The class also got "may be considered" status for primary hypercholesterolemia regardless of 10-year atherosclerotic cardiovascular disease risk if LDL starts at 190 mg/dL or greater and doesn't drop below 100 mg/dL on a high-intensity statin plus ezetimibe and remains ≥100 mg/dL and the patient has multiple factors that increase risk.
"Ezetimibe is much less expensive, so we want people to try that first," noted Donald Lloyd-Jones, MD, of Northwestern University and a co-author of the guidelines released here at the AHA meeting and published simultaneously online in Circulation.
Click here for exclusive video comments from study authors and leading cardiologists on the AHA late-breaking trials.
The other big change in the guidelines was in risk assessment for lipid-lowering primary prevention in people without diabetes.
It's the same risk-pooled cohort equations and calculator that were so controversial when released in 2013, "but we use it in a much more sequential way that gets to much better answers," noted Lloyd-Jones in an interview with MedPage Today. "Between the risk-enhancing things and the coronary calcium scanning, we're going to be much smarter about who should and should not be on a statin."
He and his colleagues dug into concerns of overestimation of risk with those tools in a special report published alongside the guidelines in Circulation. They found nuance.
"In the broad clinical population, they actually seem to be well calibrated," he said. "In patients in groups where they are high socioeconomic status or they're very [sic...no idea dropped sentence?]
Thus, the guidelines recommended to personalize the discussion for adults ages 40 to 75 before starting statins for primary prevention, with review of major risk factors including 10-year atherosclerotic cardiovascular disease risk calculation, comorbidities and history that could play a role, potential for adverse effects, costs, and patient preferences and values.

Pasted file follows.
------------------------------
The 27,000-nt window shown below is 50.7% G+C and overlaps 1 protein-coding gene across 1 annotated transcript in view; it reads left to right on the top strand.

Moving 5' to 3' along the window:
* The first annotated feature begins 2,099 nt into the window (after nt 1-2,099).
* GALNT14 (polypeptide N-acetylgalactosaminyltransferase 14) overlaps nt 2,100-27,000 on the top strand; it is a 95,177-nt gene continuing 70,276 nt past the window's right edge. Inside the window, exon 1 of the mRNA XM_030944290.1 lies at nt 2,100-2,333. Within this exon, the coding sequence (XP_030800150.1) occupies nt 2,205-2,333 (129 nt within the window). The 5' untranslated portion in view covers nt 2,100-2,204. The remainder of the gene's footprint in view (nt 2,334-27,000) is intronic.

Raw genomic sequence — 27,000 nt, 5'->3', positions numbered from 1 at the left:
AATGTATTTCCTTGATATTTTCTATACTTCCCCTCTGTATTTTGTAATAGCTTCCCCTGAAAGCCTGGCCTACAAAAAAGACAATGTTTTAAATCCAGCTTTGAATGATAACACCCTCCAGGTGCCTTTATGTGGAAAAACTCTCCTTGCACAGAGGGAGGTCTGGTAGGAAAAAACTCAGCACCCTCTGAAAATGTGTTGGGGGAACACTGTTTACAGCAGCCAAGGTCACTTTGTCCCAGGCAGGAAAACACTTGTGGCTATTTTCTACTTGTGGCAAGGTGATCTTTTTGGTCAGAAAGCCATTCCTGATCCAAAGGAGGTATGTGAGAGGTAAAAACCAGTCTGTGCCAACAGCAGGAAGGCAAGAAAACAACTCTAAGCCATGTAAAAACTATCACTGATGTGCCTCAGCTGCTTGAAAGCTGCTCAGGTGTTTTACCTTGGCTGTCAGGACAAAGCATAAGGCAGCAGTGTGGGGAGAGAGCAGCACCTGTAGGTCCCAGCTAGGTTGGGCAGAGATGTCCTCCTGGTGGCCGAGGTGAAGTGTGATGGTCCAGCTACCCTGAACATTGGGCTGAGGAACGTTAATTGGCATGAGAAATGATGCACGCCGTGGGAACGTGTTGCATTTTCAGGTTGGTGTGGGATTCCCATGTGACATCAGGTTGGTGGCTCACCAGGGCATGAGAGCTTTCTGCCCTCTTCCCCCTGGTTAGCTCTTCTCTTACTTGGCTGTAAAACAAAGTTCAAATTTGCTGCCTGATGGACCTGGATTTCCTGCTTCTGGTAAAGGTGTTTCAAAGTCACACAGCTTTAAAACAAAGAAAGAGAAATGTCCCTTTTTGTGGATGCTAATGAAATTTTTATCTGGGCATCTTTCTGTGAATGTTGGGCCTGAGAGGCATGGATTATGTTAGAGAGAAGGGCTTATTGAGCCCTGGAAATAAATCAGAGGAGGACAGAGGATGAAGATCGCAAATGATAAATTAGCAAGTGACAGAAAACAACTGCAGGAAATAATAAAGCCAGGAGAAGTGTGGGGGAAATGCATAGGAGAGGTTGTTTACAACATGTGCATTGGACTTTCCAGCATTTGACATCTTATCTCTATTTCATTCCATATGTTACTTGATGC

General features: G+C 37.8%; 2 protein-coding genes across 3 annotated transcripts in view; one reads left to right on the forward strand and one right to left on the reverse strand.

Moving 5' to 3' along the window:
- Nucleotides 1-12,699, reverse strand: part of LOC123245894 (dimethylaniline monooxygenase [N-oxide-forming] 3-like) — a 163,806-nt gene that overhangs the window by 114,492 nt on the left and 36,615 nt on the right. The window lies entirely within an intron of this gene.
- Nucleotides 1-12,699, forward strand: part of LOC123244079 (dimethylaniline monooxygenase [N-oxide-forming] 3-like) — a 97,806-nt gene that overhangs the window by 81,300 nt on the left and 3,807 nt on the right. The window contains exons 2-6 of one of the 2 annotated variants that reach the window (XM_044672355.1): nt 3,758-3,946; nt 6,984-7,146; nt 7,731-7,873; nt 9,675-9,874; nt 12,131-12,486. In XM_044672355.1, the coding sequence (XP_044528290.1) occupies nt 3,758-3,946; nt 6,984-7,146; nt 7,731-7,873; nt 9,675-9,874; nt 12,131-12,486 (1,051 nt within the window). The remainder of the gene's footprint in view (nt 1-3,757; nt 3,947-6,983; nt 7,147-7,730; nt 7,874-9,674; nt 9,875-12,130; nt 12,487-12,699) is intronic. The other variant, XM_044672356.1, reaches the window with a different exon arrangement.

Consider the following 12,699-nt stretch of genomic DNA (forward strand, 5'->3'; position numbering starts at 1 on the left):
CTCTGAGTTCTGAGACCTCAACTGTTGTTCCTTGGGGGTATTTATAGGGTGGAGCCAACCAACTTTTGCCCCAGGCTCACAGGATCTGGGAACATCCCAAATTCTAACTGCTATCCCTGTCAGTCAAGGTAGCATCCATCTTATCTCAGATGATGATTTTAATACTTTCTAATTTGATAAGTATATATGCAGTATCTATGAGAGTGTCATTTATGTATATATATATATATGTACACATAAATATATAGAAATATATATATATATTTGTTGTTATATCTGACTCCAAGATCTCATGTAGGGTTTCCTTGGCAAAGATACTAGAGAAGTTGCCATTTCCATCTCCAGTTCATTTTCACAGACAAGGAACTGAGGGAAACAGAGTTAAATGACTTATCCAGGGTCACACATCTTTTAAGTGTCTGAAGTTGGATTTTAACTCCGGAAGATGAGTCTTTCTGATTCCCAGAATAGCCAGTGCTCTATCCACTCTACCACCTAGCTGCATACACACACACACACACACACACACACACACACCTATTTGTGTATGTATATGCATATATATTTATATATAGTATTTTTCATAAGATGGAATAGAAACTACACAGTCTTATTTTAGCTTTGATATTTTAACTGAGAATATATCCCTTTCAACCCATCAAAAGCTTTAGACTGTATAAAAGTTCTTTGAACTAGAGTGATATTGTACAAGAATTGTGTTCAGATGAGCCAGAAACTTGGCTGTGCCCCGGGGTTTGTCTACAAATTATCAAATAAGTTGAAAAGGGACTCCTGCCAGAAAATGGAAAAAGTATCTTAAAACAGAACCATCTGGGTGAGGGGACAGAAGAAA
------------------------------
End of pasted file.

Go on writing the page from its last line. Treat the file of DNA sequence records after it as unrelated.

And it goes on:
Coronary artery calcium (CAC) scans got a boost from a 2b recommendation to now a 2a endorsement for an intermediate-risk group: adults 40 to 75 years of age without diabetes, with LDL in the 70 to 189 mg/dL range, at a 10-year atherosclerotic cardiovascular disease (ASCVD) risk of 7.5% to 19.9%, if the decision about statin therapy is uncertain.
"If CAC is zero, treatment with statin therapy may be withheld or delayed, except in cigarette smokers, those with diabetes mellitus, and those with a strong family history of premature ASCVD," the document said.
That's actually about half of this large indeterminate group, Lloyd-Jones noted.
While the U.S. Preventive Services Task Force opted earlier this year not to back CAC scans for cardiovascular risk assessment in asymptomatic people due to insufficient evidence supporting a clinical endpoint benefit, the observational evidence was enough for the AHA/ACC. "We know what statins can do for those people in terms of reducing risk," Lloyd-Jones said.
"My personal hope is that that will push payers to start to cover this, because that has been a long time coming."
Additional groups that endorsed the recommendations were the American Association of Cardiovascular and Pulmonary Rehabilitation, American Academy of Physician Assistants, Association of Black Cardiologists, American College of Preventive Medicine, American Diabetes Association, American Geriatrics Society, American Pharmacists Association, American Society for Preventive Cardiology, National Lipid Association, and Preventive Cardiovascular Nurses Association.